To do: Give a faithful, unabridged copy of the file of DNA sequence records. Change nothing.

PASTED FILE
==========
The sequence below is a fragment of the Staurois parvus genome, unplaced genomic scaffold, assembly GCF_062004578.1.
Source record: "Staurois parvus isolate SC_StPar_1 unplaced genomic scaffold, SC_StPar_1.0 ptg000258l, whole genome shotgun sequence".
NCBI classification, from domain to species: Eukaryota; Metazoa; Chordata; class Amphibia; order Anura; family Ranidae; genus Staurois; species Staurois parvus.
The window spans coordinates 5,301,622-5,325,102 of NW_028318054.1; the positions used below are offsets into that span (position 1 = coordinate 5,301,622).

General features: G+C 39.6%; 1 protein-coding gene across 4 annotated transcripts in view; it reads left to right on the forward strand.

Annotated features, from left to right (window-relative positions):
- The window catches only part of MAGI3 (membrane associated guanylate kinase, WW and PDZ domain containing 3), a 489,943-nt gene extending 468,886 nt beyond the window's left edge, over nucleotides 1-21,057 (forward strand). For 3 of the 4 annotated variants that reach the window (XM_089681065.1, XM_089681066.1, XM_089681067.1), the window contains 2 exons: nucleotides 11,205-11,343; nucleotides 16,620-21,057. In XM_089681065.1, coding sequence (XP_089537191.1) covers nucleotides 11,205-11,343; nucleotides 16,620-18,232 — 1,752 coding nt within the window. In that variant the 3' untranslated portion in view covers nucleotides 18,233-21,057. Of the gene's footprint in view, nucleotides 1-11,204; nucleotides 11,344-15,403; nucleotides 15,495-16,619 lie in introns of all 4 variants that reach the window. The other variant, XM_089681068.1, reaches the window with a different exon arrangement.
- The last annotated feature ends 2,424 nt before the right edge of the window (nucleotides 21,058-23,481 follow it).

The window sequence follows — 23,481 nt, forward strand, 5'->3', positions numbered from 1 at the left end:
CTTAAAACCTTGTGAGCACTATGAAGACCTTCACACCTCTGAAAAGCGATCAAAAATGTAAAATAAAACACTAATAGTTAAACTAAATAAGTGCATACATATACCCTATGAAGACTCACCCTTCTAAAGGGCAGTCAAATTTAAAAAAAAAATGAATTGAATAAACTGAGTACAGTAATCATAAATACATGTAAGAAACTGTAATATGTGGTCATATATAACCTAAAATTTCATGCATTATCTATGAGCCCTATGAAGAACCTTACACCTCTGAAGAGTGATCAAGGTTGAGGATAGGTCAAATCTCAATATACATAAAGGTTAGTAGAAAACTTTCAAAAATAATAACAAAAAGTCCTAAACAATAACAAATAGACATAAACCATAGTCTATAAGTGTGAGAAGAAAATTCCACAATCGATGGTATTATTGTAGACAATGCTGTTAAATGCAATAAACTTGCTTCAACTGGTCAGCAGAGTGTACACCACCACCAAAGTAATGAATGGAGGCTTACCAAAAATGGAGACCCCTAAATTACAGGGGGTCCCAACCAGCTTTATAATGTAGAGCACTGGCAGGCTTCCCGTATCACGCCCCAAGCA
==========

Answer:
The sequence below is a fragment of the Staurois parvus genome, unplaced genomic scaffold, assembly GCF_062004578.1.
Source record: "Staurois parvus isolate SC_StPar_1 unplaced genomic scaffold, SC_StPar_1.0 ptg000258l, whole genome shotgun sequence".
NCBI classification, from domain to species: Eukaryota; Metazoa; Chordata; class Amphibia; order Anura; family Ranidae; genus Staurois; species Staurois parvus.
The window spans coordinates 5,301,622-5,325,102 of NW_028318054.1; the positions used below are offsets into that span (position 1 = coordinate 5,301,622).

General features: G+C 39.6%; 1 protein-coding gene across 4 annotated transcripts in view; it reads left to right on the forward strand.

Annotated features, from left to right (window-relative positions):
- The window catches only part of MAGI3 (membrane associated guanylate kinase, WW and PDZ domain containing 3), a 489,943-nt gene extending 468,886 nt beyond the window's left edge, over nucleotides 1-21,057 (forward strand). For 3 of the 4 annotated variants that reach the window (XM_089681065.1, XM_089681066.1, XM_089681067.1), the window contains 2 exons: nucleotides 11,205-11,343; nucleotides 16,620-21,057. In XM_089681065.1, coding sequence (XP_089537191.1) covers nucleotides 11,205-11,343; nucleotides 16,620-18,232 — 1,752 coding nt within the window. In that variant the 3' untranslated portion in view covers nucleotides 18,233-21,057. Of the gene's footprint in view, nucleotides 1-11,204; nucleotides 11,344-15,403; nucleotides 15,495-16,619 lie in introns of all 4 variants that reach the window. The other variant, XM_089681068.1, reaches the window with a different exon arrangement.
- The last annotated feature ends 2,424 nt before the right edge of the window (nucleotides 21,058-23,481 follow it).

The window sequence follows — 23,481 nt, forward strand, 5'->3', positions numbered from 1 at the left end:
CTTAAAACCTTGTGAGCACTATGAAGACCTTCACACCTCTGAAAAGCGATCAAAAATGTAAAATAAAACACTAATAGTTAAACTAAATAAGTGCATACATATACCCTATGAAGACTCACCCTTCTAAAGGGCAGTCAAATTTAAAAAAAAAATGAATTGAATAAACTGAGTACAGTAATCATAAATACATGTAAGAAACTGTAATATGTGGTCATATATAACCTAAAATTTCATGCATTATCTATGAGCCCTATGAAGAACCTTACACCTCTGAAGAGTGATCAAGGTTGAGGATAGGTCAAATCTCAATATACATAAAGGTTAGTAGAAAACTTTCAAAAATAATAACAAAAAGTCCTAAACAATAACAAATAGACATAAACCATAGTCTATAAGTGTGAGAAGAAAATTCCACAATCGATGGTATTATTGTAGACAATGCTGTTAAATGCAATAAACTTGCTTCAACTGGTCAGCAGAGTGTACACCACCACCAAAGTAATGAATGGAGGCTTACCAAAAATGGAGACCCCTAAATTACAGGGGGTCCCAACCAGCTTTATAATGTAGAGCACTGGCAGGCTTCCCGTATCACGCCCCAAGCA